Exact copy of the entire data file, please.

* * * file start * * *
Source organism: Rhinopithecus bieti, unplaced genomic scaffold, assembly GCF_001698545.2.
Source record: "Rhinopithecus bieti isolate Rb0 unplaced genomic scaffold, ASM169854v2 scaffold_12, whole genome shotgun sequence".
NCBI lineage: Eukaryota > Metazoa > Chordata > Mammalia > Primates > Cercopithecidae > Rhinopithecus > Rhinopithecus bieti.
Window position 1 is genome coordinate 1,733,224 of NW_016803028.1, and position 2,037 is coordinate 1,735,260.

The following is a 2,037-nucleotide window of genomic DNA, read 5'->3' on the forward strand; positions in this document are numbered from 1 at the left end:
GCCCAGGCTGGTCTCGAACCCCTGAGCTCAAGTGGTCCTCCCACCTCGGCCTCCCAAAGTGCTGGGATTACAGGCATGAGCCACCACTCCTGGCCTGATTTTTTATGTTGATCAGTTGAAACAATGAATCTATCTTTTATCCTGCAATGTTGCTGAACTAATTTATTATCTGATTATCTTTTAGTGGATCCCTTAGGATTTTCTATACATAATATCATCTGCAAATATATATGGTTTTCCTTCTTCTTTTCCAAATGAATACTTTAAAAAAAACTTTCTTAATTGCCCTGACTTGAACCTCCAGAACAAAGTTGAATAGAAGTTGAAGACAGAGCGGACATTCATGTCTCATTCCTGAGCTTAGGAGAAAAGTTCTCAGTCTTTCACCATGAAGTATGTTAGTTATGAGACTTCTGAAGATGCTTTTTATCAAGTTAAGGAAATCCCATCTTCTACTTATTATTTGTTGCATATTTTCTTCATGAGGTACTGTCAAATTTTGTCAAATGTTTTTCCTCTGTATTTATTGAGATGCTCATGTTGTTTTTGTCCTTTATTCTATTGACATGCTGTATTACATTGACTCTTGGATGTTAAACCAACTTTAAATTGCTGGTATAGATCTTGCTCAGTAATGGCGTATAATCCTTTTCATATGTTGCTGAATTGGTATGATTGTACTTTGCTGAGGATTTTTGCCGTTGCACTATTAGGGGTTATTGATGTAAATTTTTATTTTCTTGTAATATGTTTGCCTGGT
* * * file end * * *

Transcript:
Source organism: Rhinopithecus bieti, unplaced genomic scaffold, assembly GCF_001698545.2.
Source record: "Rhinopithecus bieti isolate Rb0 unplaced genomic scaffold, ASM169854v2 scaffold_12, whole genome shotgun sequence".
NCBI lineage: Eukaryota > Metazoa > Chordata > Mammalia > Primates > Cercopithecidae > Rhinopithecus > Rhinopithecus bieti.
Window position 1 is genome coordinate 1,733,224 of NW_016803028.1, and position 2,037 is coordinate 1,735,260.

The following is a 2,037-nucleotide window of genomic DNA, read 5'->3' on the forward strand; positions in this document are numbered from 1 at the left end:
GCCCAGGCTGGTCTCGAACCCCTGAGCTCAAGTGGTCCTCCCACCTCGGCCTCCCAAAGTGCTGGGATTACAGGCATGAGCCACCACTCCTGGCCTGATTTTTTATGTTGATCAGTTGAAACAATGAATCTATCTTTTATCCTGCAATGTTGCTGAACTAATTTATTATCTGATTATCTTTTAGTGGATCCCTTAGGATTTTCTATACATAATATCATCTGCAAATATATATGGTTTTCCTTCTTCTTTTCCAAATGAATACTTTAAAAAAAACTTTCTTAATTGCCCTGACTTGAACCTCCAGAACAAAGTTGAATAGAAGTTGAAGACAGAGCGGACATTCATGTCTCATTCCTGAGCTTAGGAGAAAAGTTCTCAGTCTTTCACCATGAAGTATGTTAGTTATGAGACTTCTGAAGATGCTTTTTATCAAGTTAAGGAAATCCCATCTTCTACTTATTATTTGTTGCATATTTTCTTCATGAGGTACTGTCAAATTTTGTCAAATGTTTTTCCTCTGTATTTATTGAGATGCTCATGTTGTTTTTGTCCTTTATTCTATTGACATGCTGTATTACATTGACTCTTGGATGTTAAACCAACTTTAAATTGCTGGTATAGATCTTGCTCAGTAATGGCGTATAATCCTTTTCATATGTTGCTGAATTGGTATGATTGTACTTTGCTGAGGATTTTTGCCGTTGCACTATTAGGGGTTATTGATGTAAATTTTTATTTTCTTGTAATATGTTTGCCTGGT